In the twenty-first century workplace, something strange is happening: the more technology we have in this digital era, the more we automate jobs and trust robots to take over responsibilities, the more we appreciate the value of emotions.
Emotions, especially emotional intelligence, come to mind. Emotional intelligence refers to our capacity to detect and comprehend emotions in ourselves and others, as well as to apply that knowledge to our ideas and activities. Emotionally bright people are more likely to be successful than their non-emotionally intelligent counterparts because they get along better with others and are more empathic and caring. As a result, emotional intelligence is a subject worth studying further.
What is Emotional Intelligence?
It’s okay if emotional intelligence appears to be an oxymoron to you. We have a tendency to conceive of our emotions and intelligence as two distinct entities. When you combine the two, you get emotional intelligence, which is defined as “the capacity to be aware of, manage, and express one’s emotions, as well as the ability to handle interpersonal interactions prudently and empathetically,” according to the dictionary definition. In his book Emotional Intelligence: Why It Can Matter More Than IQ, psychologist Daniel Goleman popularized the phrase by redefining what it means to be clever. Goleman puts forth five components of emotional intelligence in his book:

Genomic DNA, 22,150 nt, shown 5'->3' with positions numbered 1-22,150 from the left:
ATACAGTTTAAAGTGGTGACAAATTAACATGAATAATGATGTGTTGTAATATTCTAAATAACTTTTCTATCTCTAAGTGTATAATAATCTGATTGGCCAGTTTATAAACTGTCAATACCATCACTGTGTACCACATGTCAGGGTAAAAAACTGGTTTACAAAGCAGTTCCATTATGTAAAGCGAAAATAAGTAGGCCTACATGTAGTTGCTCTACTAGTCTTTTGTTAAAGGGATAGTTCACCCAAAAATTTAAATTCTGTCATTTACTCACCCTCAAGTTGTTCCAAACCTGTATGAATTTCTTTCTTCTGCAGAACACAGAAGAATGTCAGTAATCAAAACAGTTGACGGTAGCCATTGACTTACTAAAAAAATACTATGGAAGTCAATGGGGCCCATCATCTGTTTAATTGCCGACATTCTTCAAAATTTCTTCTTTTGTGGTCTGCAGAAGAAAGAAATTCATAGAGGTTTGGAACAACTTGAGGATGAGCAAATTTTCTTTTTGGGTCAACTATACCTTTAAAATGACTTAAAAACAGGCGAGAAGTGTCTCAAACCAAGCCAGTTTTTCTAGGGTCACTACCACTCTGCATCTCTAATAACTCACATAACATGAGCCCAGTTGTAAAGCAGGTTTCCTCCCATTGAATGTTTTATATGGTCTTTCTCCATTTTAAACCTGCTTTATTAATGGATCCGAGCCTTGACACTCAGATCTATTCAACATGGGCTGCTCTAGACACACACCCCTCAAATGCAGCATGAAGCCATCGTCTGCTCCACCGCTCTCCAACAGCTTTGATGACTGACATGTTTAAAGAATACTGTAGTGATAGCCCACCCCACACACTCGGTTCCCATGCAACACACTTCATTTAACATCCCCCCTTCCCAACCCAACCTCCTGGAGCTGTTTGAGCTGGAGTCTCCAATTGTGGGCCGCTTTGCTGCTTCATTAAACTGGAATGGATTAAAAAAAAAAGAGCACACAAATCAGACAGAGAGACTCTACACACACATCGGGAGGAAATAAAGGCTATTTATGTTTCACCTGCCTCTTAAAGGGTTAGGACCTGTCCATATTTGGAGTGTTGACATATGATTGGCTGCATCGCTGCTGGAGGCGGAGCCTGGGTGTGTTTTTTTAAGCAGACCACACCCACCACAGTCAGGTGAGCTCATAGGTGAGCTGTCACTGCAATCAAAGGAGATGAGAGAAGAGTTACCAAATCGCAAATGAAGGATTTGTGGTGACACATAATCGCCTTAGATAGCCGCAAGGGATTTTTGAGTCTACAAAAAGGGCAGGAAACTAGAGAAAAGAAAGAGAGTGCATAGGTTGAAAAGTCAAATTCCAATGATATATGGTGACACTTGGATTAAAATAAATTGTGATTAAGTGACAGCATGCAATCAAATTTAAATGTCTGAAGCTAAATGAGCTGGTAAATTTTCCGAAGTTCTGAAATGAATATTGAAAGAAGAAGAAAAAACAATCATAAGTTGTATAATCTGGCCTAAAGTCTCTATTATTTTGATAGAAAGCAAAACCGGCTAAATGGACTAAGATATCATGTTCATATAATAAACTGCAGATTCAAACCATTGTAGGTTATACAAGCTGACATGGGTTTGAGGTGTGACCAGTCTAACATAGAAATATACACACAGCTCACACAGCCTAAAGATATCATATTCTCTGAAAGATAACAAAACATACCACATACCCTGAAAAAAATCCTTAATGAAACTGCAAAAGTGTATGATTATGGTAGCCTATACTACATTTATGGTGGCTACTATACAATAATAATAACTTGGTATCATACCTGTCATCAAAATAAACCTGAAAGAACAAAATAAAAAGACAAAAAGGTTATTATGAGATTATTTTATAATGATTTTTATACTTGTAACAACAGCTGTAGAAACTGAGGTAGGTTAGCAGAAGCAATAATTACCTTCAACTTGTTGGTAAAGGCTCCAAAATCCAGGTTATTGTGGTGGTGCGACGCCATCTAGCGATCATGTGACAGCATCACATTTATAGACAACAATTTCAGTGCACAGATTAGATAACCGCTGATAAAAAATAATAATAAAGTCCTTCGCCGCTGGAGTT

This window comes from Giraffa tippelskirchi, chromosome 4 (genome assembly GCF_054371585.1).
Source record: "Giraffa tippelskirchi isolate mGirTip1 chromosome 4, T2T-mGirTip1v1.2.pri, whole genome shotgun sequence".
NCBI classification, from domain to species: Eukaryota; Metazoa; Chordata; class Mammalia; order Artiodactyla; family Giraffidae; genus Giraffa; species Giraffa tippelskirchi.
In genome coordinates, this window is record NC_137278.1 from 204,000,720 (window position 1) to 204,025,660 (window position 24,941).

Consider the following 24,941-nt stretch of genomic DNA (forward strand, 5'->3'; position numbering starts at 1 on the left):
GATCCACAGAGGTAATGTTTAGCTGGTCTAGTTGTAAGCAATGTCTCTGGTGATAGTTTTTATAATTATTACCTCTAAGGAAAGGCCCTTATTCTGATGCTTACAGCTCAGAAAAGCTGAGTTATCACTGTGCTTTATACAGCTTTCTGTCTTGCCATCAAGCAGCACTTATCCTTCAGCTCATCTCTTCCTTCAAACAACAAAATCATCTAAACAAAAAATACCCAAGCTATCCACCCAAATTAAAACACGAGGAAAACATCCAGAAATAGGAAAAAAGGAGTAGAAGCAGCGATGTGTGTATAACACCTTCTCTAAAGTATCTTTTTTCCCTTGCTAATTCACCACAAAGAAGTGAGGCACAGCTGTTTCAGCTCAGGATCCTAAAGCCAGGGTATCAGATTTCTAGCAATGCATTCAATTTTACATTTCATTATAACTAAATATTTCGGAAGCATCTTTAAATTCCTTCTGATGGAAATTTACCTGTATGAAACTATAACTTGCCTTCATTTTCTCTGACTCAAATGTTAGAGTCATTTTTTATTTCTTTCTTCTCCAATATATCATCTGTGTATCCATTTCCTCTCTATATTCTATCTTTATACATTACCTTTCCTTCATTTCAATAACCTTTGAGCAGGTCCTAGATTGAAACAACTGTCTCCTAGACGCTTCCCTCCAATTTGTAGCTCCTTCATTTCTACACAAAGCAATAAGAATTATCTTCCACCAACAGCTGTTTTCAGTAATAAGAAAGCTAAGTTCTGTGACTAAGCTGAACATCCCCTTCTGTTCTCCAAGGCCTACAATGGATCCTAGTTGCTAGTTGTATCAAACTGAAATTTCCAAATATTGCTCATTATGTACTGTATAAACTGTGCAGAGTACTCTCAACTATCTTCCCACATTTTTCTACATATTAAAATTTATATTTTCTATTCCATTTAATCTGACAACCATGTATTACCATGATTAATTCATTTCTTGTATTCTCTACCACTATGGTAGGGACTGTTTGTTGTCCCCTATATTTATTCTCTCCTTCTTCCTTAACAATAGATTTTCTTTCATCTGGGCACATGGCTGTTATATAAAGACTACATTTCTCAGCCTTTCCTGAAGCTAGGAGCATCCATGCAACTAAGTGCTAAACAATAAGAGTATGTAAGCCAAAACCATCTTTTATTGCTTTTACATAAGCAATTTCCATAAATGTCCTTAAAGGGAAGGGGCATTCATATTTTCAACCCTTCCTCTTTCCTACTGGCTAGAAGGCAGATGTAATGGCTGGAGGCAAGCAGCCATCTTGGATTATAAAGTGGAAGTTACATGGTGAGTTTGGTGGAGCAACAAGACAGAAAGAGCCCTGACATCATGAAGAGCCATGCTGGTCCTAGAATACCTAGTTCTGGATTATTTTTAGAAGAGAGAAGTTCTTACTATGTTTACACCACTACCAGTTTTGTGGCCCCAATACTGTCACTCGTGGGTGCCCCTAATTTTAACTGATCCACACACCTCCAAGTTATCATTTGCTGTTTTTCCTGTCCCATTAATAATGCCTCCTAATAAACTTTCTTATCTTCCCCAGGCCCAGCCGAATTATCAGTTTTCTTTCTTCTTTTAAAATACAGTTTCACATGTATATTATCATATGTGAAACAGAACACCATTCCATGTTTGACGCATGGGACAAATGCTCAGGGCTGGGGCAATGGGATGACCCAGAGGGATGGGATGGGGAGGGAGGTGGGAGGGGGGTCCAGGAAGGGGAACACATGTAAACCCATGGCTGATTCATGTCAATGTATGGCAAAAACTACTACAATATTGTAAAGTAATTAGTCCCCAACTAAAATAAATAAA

Five Components of Emotional Intelligence
Emotionally intelligent people can control their emotions and keep them in check because they are self-aware.
People who have a high level of emotional intelligence are also highly driven, making them more resilient and hopeful.
People with empathy and compassion are simply better at connecting with other people.
- Social Skills
Emotionally intelligent people’s social abilities demonstrate that they actually care about and respect others, and that they get along well with them.
What is the Difference Between IQ and EQ?
How does emotional intelligence vary from mental intelligence if it is a sort of intelligence? In part, because of the way it’s measured. A person’s intelligence quotient (IQ) is a number generated from standardised intelligence tests. Your IQ is strongly related to your intellectual talents, such as how effectively you absorb, comprehend, and apply knowledge. People with higher IQs are better at thinking abstractly and making mental connections.
Emotional intelligence is not the same as IQ. Emotional intelligence, often known as EI or EQ (for Emotional Intelligence Quotient), is when we use our emotions to think and improve our thinking. Those with strong emotional intelligence can control their emotions as well as use them to aid their thinking and comprehend the feelings of others.
When it comes to the job, some think that emotional intelligence is more important than IQ, while others feel that IQ is more important. Regardless of which is more important, emotional intelligence plays a decidedly important role at work.
Importance of Emotional Intelligence
Although it used to appear that way, just because you pass through the door and into an office building does not imply you check your emotions there before commencing work. In actuality, emotions have always been present in the workplace, but they were expected to be suppressed, with employees pretending not to feel while on the clock.